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The Greatest Love

Updated on February 4, 2017

What is the greatest love? And how do you say, "I love you"?

With Valentine's Day just around the corner (it was when I first made this page), people will be thinking about love, talking about love, sending love notes, etc. But will they realize what is the greatest love? Will they know how to say "I love you" in a way that reaches the heart? It's not just saying the words "I love you," but how do you really say "I love you" in a way that is truly understood? In the book listed in the "How Do You Say 'I Love You'"? section below, Dr. Gary Chapman lists some really constructive ways to say "I love you" and be understood by your beloved. These, as you will see, involve more action than actual speech. Thus, I believe his concept is derived from or is best arrived at after a study of the meaning of the word "love" itself. In English, our word "love" is used to cover a wide variety of meanings, but in Koine Greek, the language of the New Testament, they had several words for love, each one defining a particular shade of meaning, but three of them are the main ones and ones which hold special significance for us today, and I want to examine these three..

Eros (Cupid)
Eros (Cupid)

First: Eros:

First, there was "eros," from which we get "erotic," referring to sensual or sexual love. This was, of course, a purely selfish love. Much of what passes for romantic love today, and much of what fills the so-called love songs we hear in the media, might fall under this word. Although definitely the lowest form of love, It could be the first step toward a deeper love represented by the other two Greek words.

Here's some of what Wikipedia says about the classical use of erotic love: [It] "was generally referred to as a kind of ...madness from the gods. This love passion was described through an elaborate metaphoric and mythological schema involving "love's arrows" or "love darts", the source of which was often the personified figure of Eros (or his Latin counterpart, Cupid)..... At times the source of the arrows was said to be the image of the beautiful love object itself. If these arrows were to arrive at the lover's eyes, they would then travel to and 'pierce' or 'wound' his or her heart and overwhelm him/her with desire and longing (love sickness). .... .'Love at first sight' was explained as a sudden and immediate beguiling of the lover through the action of these processes." But this was not the only mode of entering into passionate love in classical texts...


Second: PHILEO:

"brotherly love"

Then there was "Phileo" which is used of friendship and affection, thus adding to the purely physical attraction of "eros" the elements of personality and character. The Greek lexicon defines phileo as: "to love, to approve of, to like, sanction, to treat affectionately or kindly, to welcome, befriend, to show signs of love to. ..."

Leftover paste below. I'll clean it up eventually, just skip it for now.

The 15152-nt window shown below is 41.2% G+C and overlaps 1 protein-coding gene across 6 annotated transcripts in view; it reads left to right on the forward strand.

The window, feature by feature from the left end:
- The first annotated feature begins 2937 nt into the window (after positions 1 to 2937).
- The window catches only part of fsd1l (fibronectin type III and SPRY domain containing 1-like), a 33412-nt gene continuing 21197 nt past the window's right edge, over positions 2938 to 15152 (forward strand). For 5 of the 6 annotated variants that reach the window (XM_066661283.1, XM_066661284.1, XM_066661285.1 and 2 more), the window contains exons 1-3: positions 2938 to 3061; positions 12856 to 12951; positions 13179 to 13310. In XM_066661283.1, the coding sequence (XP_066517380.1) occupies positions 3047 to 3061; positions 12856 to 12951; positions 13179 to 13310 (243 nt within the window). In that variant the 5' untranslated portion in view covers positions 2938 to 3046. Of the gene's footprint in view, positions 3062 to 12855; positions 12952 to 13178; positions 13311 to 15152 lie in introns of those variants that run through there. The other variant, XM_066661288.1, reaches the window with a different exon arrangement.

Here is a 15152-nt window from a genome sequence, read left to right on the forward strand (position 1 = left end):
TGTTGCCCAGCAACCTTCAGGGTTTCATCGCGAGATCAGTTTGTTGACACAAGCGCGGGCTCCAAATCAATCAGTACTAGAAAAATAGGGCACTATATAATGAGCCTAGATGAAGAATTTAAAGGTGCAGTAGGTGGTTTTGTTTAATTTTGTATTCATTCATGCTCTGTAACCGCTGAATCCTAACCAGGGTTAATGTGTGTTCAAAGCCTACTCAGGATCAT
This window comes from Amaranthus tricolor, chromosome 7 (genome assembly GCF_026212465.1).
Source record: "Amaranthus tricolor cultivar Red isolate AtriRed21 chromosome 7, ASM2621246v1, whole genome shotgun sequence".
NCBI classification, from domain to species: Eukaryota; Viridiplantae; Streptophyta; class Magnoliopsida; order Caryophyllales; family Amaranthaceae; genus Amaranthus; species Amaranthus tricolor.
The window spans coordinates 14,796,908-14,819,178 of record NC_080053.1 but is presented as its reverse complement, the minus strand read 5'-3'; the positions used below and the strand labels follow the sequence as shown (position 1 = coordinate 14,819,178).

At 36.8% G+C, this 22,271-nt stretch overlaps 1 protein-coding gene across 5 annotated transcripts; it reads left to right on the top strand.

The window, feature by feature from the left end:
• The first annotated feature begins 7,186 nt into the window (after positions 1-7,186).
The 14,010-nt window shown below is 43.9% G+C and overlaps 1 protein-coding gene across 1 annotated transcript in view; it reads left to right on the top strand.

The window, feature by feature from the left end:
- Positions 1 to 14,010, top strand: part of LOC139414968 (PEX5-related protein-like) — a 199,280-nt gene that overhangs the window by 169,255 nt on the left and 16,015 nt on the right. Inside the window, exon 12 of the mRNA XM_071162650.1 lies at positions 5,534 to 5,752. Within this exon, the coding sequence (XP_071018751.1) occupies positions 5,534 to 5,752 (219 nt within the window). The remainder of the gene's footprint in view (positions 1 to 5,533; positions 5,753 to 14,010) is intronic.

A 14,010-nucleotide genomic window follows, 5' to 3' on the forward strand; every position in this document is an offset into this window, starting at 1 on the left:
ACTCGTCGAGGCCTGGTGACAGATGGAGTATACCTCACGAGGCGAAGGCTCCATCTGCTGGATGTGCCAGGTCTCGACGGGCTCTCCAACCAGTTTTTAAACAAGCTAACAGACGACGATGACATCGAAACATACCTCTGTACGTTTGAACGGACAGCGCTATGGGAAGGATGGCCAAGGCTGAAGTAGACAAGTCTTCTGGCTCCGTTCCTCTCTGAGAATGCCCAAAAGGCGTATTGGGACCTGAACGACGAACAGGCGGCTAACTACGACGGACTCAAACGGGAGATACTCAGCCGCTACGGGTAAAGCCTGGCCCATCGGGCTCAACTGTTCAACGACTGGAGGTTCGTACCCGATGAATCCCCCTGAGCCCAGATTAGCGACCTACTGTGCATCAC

We also derive the city name "Philadelphia", from "phileo." I'm sure you heard Philadelphia called the city of brotherly love. Thus, "Phileo" can also be the love of one family member for another.
So now we have come a step further than eros. Both of these, however, fall short of what true love is meant to be.

Third: Agape:

But the New Testament added a new one--"agape" "Agape" is a giving love, entirely unselfish. The greatest love is the agape love of God. "God so loved,,,that He gave..." (John 3:16) .

But God is God. What about us humans? In our human relationships, it is difficult to think of having this agape love right off the bat, but perhaps it could develop as a third stage after we have gone from eros to phileo. Mary-Ellen Grisham, publisher of "Eternal Link," said this: "After counseling young couples for years, a minister I know suggested that 'love is what you do.' Even with a basis of sincere [romantic] love, rushed schedules and economic necessities dimmed the glamor of marriage. With the advice that 'love is what you do,' the[y] could concentrate less on romantic feelings and more on positive doing--showing their love in practical and effective ways....

That selfless love called agape that causes each of us to focus on the needs of others with no thought of return for ourselves is a high ideal of Christian love. While it takes all kinds of love and loving to make a good home and marriage, the common element of 'what you do' runs through all the forms that love takes. From romantic love to brotherly and family love, the outer evidence shows in 'what you do.'"

Thus, she would say that agape, or giving love is not only the greatest love but also the outer evidence of the reality of any form of love. Whether you agree with her on this or not, the vital question is this: can we mere sinful humans really exhibit this giving type of love?


Agape, God's great love


I John 4:8 tells us that God is love (agape). Thus, This agape love is a characteristic of God. It belongs to His essential nature. He loves because He is love. He can do no less. His love for us is unconditional. That means that it is not dependent upon anything in us or what we do or don't do.